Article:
The pros and cons of life without social media

Jordan Javelet
Opinion Editor

It’s been a month since the last time I logged into Twitter, two since the last time I checked my Facebook (which has since been deleted). I don’t have a Pinterest, an

Logos from many popular social media sites, such as Facebook, Youtube, Google Plus, Reddit, Myspace, and others. (Photo: Google Images)

Logos from many popular social media sites, such as Facebook, Youtube, Google Plus, Reddit, Myspace, and others. (Photo: Google Images)

Instagram, or a LinkedIn. In fact, the only social media site I use is Tumblr, but I don’t really use it to talk with anyone or interact with people who are in the same fandoms as I am. It’s more for mindless entertainment than anything “social.”
I like to think that my decision to not use social media gives me an interesting perspective on the whole phenomenon – while maybe there is a certain hipster glamor to staying off of Facebook, I am in no way trying to assert superiority over those who do use social media, especially considering there was a time when I did use social media platforms regularly to communicate with others and to stay up-to-date on my friends’ lives. Really, my choosing to abstain from social media stemmed more from the need to get off Facebook and start doing homework than anything else, but I’ve come to notice a few interesting things, both good and bad, that have come from my refusal to use social media.
PRO: I am far moreproductive now that I am no longer using social media. This may seem a little obvious, but now that I’m not constantly checking Facebook or spending hours scrolling through Instagram, I have actually started to work harder, smarter, and better. Because I’m not distracted by social media, I have more time to dedicate to my schoolwork, and, even better, I am more focused while I am working because I am not constantly curious about what my friends are up to.
CON: I have no idea what my friends are up to. This is particularly true of my friends from Colorado – although I talk to a few of them on a regular basis, much of my contact with friends from home was facilitated by Facebook, so now I really don’t know what’s going on in my home state.
PRO: I don’t have to deal with being tagged in unflattering photos. No more worrying that a picture of me with food in my mouth will end up blasted across the internet – in fact, most people don’t even bother taking a picture of me now that they can’t tag me (I won’t even get into what that says about society), so I also don’t have to take seventy selfies with someone until we both look just right.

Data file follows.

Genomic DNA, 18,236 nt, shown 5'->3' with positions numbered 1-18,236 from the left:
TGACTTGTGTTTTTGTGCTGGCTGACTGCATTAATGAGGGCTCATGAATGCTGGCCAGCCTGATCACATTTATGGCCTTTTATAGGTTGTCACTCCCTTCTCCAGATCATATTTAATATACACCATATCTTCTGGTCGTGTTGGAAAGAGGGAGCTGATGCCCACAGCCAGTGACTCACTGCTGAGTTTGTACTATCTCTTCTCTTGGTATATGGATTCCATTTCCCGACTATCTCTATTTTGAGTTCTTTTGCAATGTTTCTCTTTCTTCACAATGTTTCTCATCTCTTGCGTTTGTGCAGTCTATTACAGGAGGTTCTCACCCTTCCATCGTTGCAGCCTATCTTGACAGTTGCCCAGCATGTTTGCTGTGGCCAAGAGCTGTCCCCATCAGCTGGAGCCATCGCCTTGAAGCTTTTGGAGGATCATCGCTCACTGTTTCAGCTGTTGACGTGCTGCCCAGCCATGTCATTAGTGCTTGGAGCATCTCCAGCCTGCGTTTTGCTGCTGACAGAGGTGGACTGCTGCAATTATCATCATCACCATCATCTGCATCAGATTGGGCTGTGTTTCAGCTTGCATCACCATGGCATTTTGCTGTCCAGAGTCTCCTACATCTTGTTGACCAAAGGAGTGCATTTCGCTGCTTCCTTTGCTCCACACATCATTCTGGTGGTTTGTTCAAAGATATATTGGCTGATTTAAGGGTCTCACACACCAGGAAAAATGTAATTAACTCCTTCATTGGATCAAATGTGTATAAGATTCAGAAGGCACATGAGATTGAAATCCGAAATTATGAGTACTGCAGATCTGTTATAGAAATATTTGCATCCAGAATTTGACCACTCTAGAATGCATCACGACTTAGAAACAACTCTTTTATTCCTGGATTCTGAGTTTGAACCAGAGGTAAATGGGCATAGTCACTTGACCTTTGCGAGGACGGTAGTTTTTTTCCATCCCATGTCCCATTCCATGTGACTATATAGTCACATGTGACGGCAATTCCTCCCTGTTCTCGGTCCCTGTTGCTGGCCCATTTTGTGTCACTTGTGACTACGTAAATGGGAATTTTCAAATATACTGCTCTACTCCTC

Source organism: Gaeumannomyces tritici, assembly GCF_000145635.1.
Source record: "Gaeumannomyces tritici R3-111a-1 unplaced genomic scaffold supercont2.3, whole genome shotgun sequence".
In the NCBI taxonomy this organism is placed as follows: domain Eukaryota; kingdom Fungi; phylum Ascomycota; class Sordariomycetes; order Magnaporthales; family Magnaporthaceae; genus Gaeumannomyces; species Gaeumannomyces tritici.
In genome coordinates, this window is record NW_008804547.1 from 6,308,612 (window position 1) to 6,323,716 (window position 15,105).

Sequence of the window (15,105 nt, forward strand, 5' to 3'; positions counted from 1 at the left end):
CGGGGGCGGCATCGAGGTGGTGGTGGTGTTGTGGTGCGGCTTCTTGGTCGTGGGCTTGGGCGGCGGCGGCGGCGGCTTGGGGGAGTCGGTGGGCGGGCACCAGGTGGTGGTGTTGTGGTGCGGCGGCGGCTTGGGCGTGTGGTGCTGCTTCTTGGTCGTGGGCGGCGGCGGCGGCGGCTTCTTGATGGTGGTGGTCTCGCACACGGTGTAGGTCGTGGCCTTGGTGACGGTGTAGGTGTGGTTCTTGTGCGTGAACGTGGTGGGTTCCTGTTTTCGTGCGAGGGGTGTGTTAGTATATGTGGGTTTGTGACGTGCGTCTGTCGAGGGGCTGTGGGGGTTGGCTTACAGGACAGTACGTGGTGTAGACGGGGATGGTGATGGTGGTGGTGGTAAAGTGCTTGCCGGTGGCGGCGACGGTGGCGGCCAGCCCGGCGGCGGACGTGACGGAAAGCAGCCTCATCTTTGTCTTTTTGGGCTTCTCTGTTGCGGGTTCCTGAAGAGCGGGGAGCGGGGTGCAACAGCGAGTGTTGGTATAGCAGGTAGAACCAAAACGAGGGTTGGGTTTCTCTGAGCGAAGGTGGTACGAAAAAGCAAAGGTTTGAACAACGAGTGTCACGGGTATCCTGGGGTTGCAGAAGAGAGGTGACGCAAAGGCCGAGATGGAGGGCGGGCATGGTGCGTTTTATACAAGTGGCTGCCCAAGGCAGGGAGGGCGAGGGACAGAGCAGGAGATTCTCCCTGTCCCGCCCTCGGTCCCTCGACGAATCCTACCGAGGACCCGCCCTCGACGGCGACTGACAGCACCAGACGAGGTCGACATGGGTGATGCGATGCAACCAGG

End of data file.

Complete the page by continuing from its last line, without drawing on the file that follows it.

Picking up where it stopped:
CON: There are apps that I cannot use because I cannot log in with Facebook, and many that I can use have limited features because I don’t have a Facebook. Bitstrips is one app that requires Facebook to connect; Candy Crush doesn’t require that you use Facebook, but it’s pretty important if you want your friends to unlock the next level for you so that you don’t have to pay 99 cents.
PRO: I never feel like my life is less glamorous than my friends’ lives. This is actually something that has been studied – according to an article on Reuters, German scientists found that constantly watching your friends post pictures and statuses about their relationships, their jobs, their classes, and their fun weekend plans can make people feel envious, sometimes going so far as to causing feelings of worthlessness and eventual depression. Now that I don’t saturate my life with social media, I’ve stopped feeling like I’m the only one spending Saturday night studying.
CON: My friends can’t post funny images, memes, or articles on my wall anymore. I also cannot post these things on theirs. This one is actually really disappointing to me because one of the best parts of my day was always seeing an article on my wall talking about why “Doctor Who” is the best show ever made or GIFs of Ron Swanson from “Parks and Recreation” saying and doing spectacular things (although he would probably commend my not using social media and would be pleased to know that I am no longer looking at GIFs of him on the internet).
So what does all this mean? To be honest, I’m not sure I have the authority to draw any conclusions. Part of me is relieved, glad even, that I am no longer participating in social media; part of me really misses it. I think that one day, I probably will end up getting back on Facebook and Twitter just because it is such a huge part of human interaction in today’s world, and if I refuse to participate permanently, I run the risk of becoming isolated.
Does that mean that I think everyone should be on social media? Does my current defiance mean that I think no one should? I would say neither. I think that it’s up to each of us to decide whether or not we want to be plugged in.
But I can say that those who advise us to put down our smartphones and log off social media in order to connect with others are incorrect. After all, if you’re the only one who isn’t looking at a screen, then you are the one who isn’t connected. As unfortunate as that may be, it’s a reality we have to face in a world where technology is advancing as rapidly as it is. And though it may be difficult to imagine now, I suppose it is possible that one day we may face a world where our online personas will become more important than who we really are. But I am hopeful that day will not come anytime soon.

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